Conserve Wildlife Blog

Archive for the ‘Raptors’ Category

An eagle nest tree reused and an eagle viewing site refurbished.

Friday, March 13th, 2020
2020 nest in original Sycamore tree @ Jim McClain

The Stow Creek Viewing platform was built and installed in 1990 along the Stow Creek in Cumberland County. In 1990 there were only four eagle nests in New Jersey. The Stow Creek pair built their nest in a large sycamore tree in an active farm field. The Division of Fish and Wildlife’s Endangered and Nongame Species Program built the viewing platform across the creek, and it was featured in the first New Jersey Wildlife Viewing Guide. This beautiful site gave the public a safe spot to view nesting eagles without disturbing them.

In 2005, the eagle pair moved to a new location about 1 mile away along the Canton Drain, inside an active blue heron rookery and have nested there ever since. The sycamore tree remained empty until this season when a new pair of eagles built a nest in the tree.

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Bald Eagle Project 2020 Nesting Season Update

Thursday, March 5th, 2020

The 2020 nesting season is off to a good start for New Jersey’s bald eagles. As of early March, eagles all over the state are incubating eggs, and a handful of nests have already successfully hatched chicks. The eagle cam at Duke Farms broadcast the first chick there hatching on February 26, and the second chick made its appearance on March 1st.

View of hatchlings from the webcam at Duke Farms

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Ospreys Continue to Thrive in New Jersey

Monday, February 24th, 2020

Results from 2019 Osprey Nest Surveys highlight another productive year.

by Ben Wurst, Habitat Program Manager

An osprey nest in a snag on Barnegat Bay. July 2019.

Surveys of osprey nests in New Jersey have occurred annually for the past forty five years. They are conducted to help determine the overall size and health of the population. The first aerial survey over Barnegat Bay counted only five active nests. Ten years earlier there had been over 50. The combined effects of DDT and habitat loss had taken their toll. No osprey nests were productive and the population at risk of being extirpated from the state.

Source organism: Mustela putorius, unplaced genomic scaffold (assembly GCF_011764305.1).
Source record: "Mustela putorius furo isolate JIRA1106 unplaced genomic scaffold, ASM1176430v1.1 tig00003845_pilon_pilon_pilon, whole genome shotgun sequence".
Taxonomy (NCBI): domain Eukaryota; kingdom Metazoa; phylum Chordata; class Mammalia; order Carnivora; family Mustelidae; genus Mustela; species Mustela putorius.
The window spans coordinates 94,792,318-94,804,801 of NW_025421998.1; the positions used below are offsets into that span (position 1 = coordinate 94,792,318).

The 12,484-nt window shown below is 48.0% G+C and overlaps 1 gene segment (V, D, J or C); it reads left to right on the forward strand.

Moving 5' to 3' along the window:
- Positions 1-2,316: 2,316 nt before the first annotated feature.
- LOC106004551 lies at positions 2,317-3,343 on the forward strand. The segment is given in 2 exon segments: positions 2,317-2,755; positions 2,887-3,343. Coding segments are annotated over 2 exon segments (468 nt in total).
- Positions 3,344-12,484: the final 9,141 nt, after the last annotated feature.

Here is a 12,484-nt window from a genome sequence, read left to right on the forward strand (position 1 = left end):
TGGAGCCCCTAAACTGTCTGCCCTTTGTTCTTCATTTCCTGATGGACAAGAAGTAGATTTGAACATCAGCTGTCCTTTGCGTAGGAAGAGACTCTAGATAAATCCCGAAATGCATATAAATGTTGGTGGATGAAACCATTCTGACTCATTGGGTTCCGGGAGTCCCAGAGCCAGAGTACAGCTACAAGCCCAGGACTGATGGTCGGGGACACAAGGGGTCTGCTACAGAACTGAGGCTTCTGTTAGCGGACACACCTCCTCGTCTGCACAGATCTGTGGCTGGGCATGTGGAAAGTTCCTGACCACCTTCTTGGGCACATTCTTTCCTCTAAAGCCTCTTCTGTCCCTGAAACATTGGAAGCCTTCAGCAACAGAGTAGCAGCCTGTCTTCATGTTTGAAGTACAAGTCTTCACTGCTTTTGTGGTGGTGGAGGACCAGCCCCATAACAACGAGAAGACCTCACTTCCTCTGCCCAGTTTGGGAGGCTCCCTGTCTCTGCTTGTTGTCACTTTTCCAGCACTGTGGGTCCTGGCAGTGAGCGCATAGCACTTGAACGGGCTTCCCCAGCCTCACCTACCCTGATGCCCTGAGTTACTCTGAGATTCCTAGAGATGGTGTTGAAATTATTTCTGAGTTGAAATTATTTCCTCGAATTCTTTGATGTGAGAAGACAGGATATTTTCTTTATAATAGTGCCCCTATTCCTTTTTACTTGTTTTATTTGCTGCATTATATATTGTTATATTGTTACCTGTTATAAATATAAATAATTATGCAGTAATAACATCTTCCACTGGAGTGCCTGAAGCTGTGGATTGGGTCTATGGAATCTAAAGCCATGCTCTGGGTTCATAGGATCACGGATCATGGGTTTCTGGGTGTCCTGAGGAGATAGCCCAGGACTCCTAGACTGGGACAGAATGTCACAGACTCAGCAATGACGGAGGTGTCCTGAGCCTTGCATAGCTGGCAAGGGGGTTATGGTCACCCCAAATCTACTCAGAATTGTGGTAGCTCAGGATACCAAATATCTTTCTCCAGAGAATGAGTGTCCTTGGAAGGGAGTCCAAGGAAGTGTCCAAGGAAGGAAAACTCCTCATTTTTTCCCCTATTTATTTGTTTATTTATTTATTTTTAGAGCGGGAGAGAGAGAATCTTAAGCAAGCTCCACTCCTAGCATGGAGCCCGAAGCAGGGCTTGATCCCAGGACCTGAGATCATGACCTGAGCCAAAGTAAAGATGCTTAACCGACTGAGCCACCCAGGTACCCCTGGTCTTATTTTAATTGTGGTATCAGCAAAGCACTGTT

“In 1974 there were only five active osprey nests on Barnegat Bay. Today there are approximately one hundred and fifty.”

After ospreys were listed as endangered an innovative effort to transplant viable eggs from the Chesapeake Bay to Barnegat Bay began. In addition, to help replace natural nest sites that were lost to development, man-made nest platforms were designed and installed away from human disturbance. Slowly osprey pairs became productive thanks to the die hard effort of State biologists like Pete McLain, Kathy Clark and many volunteers and partners. It’s encouraging for us to look back to see how far we’ve come in the statewide recovery of ospreys in New Jersey.

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‘Eyes on Eagles’ Back for Second Year

Friday, February 14th, 2020

Free public events start February 17

Nesting bald eagles return to the capital county. Photo by Kevin Buynie.

Join the Mercer County Park Commission, Conserve Wildlife Foundation of New Jersey (CWF), PSE&G and the Wildlife Center Friends for the the second year of “Eyes on Eagles” programming to celebrate the four pairs of bald eagles that nest in Mercer County, including two pairs that have chosen County parks for nest sites.

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Number of Peregrine Falcons Hatched in New Jersey Rose to 78 in 2019

Wednesday, February 5th, 2020
Ben Wurst, Conserve Wildlife Foundation Biologist, with peregrine falcon. 

The peregrine falcon’s New Jersey comeback story continued in 2019. The number of young produced rose slightly to 78 in 2019, as compared to 75 in 2018. The adult population was slightly lower at 38 known pairs, as compared to 40 known pairs in 2018.

Peregrine falcon populations had plummeted across much of the United States due to widespread use of the pesticide DDT before it was banned in 1972. Since the early 1980’s, peregrine falcons have been recovering at a slow but steady pace in New Jersey. While population numbers continue to increase, peregrine falcons still face a number of serious threats in New Jersey, particularly contaminants like pesticides, PCBs, and heavy metals in the food web.

Conserve Wildlife Foundation (CWF) and our partner New Jersey Division of Fish and Wildlife’s Endangered and Nongame Species Program (ENSP) recently released the 2019 New Jersey Peregrine Falcon Research and Management Program Report highlighting the continued recovery of the peregrine falcon in New Jersey.

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